Operations, Training

The Standpipe Bag: What’s in Your Bag and Why?

Decide what is required and optional

What you need to be successful determines what goes into your bag. (author photo)

By Anthony Rowett, Jr.

Standpipe operations are some of the rarest operations for many firefighters. Yet, standpipe systems can be found in just about every fire department’s jurisdiction. Success during a standpipe operation begins with preparation. The effort to be successful through preparation tackles many of the different aspects of a standpipe operation: understanding the standpipe system, valve recognition (standard valve vs. pressure restricting device vs. pressure reducing valve), and effective standard operating guidelines, just to name a few. One preparatory action that should be taken is to develop a standpipe bag that includes all the equipment needed to be successful during a standpipe operation including the ability to overcome problems that arise such as a pressure reducing valve that has been set incorrectly.

Each fire department must determine what equipment to carry in its standpipe bags. This is true regardless of if a “homemade” or a commercially available standpipe bag will be used. When determining what equipment the standpipe bag will contain, fire departments should ensure that all the equipment firefighters need to be successful is included in the bag while considering the weight of the bag. There is a good chance that firefighters will have to carry the bag along with all the hose and other equipment that they will bring with them up many flights of stairs just to reach the standpipe outlet that they will connect to. To determine which equipment will be included in the standpipe bag, first categorize the equipment you are considering as either required or optional. Once you have done that, include all the required equipment and then determine which pieces of optional equipment to include.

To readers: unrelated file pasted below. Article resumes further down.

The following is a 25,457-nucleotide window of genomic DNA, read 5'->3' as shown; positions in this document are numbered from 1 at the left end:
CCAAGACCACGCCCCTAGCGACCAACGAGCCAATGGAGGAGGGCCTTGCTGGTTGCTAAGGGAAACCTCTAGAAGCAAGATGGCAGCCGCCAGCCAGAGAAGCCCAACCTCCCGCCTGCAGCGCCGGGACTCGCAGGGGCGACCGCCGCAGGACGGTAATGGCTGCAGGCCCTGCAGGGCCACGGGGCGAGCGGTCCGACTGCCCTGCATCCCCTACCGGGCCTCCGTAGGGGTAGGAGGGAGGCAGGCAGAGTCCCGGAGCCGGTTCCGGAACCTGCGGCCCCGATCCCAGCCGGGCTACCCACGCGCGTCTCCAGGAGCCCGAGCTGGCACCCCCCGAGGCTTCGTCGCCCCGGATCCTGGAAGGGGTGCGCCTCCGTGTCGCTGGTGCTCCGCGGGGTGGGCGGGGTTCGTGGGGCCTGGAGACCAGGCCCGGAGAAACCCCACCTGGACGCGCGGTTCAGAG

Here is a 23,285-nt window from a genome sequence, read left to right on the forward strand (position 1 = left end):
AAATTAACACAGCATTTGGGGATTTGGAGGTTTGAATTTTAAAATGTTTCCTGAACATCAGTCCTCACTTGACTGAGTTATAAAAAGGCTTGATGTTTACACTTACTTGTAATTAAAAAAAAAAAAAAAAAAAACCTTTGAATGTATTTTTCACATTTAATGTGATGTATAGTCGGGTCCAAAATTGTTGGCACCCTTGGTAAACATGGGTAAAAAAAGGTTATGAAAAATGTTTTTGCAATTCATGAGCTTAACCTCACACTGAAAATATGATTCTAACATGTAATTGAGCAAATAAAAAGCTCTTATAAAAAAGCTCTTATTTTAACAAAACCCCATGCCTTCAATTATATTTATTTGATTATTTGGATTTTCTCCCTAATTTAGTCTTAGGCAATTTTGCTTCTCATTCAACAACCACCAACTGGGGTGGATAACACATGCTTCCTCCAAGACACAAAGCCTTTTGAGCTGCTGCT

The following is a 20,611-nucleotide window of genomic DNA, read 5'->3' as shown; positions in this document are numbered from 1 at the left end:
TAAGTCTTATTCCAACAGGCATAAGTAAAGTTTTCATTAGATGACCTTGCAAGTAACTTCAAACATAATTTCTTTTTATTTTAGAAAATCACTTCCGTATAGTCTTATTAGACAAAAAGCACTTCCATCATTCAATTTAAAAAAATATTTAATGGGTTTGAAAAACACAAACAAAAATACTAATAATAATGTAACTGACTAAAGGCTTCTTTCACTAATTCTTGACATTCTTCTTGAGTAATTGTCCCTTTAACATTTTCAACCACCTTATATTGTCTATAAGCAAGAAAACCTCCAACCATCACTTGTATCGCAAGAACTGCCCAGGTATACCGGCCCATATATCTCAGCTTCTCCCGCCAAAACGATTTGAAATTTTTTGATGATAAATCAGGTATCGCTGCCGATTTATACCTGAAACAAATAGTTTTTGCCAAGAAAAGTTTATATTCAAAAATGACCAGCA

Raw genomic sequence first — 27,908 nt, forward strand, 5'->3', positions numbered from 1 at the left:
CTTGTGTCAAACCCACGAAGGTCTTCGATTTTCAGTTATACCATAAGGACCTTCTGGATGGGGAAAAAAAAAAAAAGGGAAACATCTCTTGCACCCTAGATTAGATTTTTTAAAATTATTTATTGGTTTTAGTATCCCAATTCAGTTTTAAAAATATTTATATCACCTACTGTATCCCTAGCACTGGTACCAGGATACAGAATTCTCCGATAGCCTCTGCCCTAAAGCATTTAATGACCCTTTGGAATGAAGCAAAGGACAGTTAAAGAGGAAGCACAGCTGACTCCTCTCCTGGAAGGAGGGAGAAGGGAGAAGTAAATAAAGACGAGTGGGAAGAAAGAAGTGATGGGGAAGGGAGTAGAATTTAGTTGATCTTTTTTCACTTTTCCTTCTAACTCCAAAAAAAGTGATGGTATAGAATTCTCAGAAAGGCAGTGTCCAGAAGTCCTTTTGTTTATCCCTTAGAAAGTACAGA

Some departments may find that what is listed in the article as optional may be required to them. The purpose of the article is to illustrate the minimum of what should be considered. You should outfit your bag with specific consideration given to your department’s operations and the safety of your firefighters.

Commercial standpipe bag – This photo shows a commercially available standpipe bag. This kit includes a bag as well as the following equipment; an 2.5″ inline pressure gauge, a 2.5″ gate valve, a 2.5″ elbow adapter with a bleeder valve, and two (2) spanner wrenches. (author photo)

Required Equipment

Required equipment includes a 2½-inch inline pressure gauge, a 2½-inch gate valve, a 2½-inch elbow adapter, tools to adjust pressure reducing valves, spanner wrenches, and door chocks. If 2½-inch hose or 2-inch hose with 2½-inch couplings is used, then a 1½-inch x 2½-inch increaser should also be required for inclusion in the standpipe bag.

The inline pressure gauge is one of the most important pieces of equipment during any standpipe operation. One of the most detrimental situations during a standpipe operation is a standpipe outlet that is providing improper pressurization for the hoseline. When connected to the standpipe outlet, the inline pressure gauges provide the firefighter with the ability to identify this detrimental situation. The inline pressure gauge allows the firefighter at the standpipe outlet not only to identify a bad situation but also to correct it. By using an inline pressure gauge, the firefighter at the standpipe outlet can adjust the pressurization of the hoseline to the proper pressure for the hoseline and nozzle being used. This pressure adjustment must be made while water is flowing through the nozzle.

Minimum required equipment – This picture shows a standpipe bag that includes the minimum equipment that should be required to be carried in a standpipe bag including a 2.5″ inline pressure gauge, a 2.5″ gate valve, a 2.5″ elbow adapter (the elbow adapter shown in the picture also includes a bleeder valve), two (2) spanner wrenches, door chocks, and the tools required to adjust any pressure reducing valves that may be encountered during a standpipe operation. (author photo)